Some time ago, the NSA released an excellent guide how to harden RHEL5 systems.
Despite of being written for RHEL5, it partially also applies to RHEL6 and newer versions of Fedora. It is also worth looking at it for users of non-RH breed distributions. To be mentioned: Its clearly focused on server systems, not desktops.
Some of the topics are really basic stuff which is already in place as industries “best practices”, other methods are not that well known.
Most of the items can be implemented very easy, others should be reviewed if the complexity is worth the gain of security.
Minimize Software to Minimize Vulnerability is a good starting point. RHEL5 is quite bad on this point, a default installation comes with a complete desktop environment. RHEL6 made a lot of progress on this issue as I wrote about it in a earlier post.
The default file system layout of most Linux distributions is suboptimal. At least /var, /tmp and /home should be on separate file systems. You can enhance the systems security by setting mount options such as noexec, nodev and nosuid where appropriate.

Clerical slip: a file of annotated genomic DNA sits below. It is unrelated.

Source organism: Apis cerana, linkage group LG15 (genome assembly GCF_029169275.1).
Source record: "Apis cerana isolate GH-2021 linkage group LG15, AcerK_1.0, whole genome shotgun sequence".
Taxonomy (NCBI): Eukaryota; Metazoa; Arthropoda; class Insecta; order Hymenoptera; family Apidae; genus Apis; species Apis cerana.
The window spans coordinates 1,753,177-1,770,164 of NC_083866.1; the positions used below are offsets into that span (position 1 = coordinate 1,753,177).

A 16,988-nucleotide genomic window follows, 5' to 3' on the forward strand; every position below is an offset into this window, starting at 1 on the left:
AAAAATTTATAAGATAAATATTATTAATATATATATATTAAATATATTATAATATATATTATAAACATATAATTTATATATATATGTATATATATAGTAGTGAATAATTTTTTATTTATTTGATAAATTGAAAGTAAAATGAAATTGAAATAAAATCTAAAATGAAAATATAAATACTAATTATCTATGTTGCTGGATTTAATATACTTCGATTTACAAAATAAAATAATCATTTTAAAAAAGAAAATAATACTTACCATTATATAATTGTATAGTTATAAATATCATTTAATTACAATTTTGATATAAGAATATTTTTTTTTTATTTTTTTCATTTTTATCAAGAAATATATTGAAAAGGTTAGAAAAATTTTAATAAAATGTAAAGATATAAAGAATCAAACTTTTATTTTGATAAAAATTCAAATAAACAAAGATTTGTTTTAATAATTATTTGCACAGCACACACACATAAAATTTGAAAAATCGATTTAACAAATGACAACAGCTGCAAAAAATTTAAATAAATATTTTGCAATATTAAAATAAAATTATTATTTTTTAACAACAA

Always set SELinux to Enforcing mode where possible. Since tools like audit2allow and selinux-polgengui enables users to easily create basic policies, its no more rocket science. For further readings and hints about SElinux, have look on Dan Walsh’s Blog.
Check if only needed daemons are running. I. e if you are not using NFS, disable portmapper and friends.
Other things things disabling rhnsd is IMHO not a good idea. Enabling a warning banner for pre-login texts is just clueless.
NSA provides a nice guide which is really worth reading for server administrators. Some topics described in the guide are maybe overkill and complex, while others are easy to implement and maintain. Hopefully NSA will soon update its paper to RHEL6.
It also shows that Linux distributors have room for improvements to provide a better default security.
One thought on “How to harden RHEL systems”
I agree, the NSA guide is very good. It tires to find a good balance between functionality and security. I learned a lot just reading through it.
The warning banner is a requirement for most (if not all) government systems. If I understand the reasoning correctly, the idea is to eliminate any possibility that someone could gain access to the system and still claim that they didn’t know they were accessing a government system and were subject to monitoring. I don’t recall if they NSA guide gives exact wordings for the banner, but the required Dept of Defense statement is a couple of hundred words long and leaves no doubt that the system is not to be used by unauthorized personnel.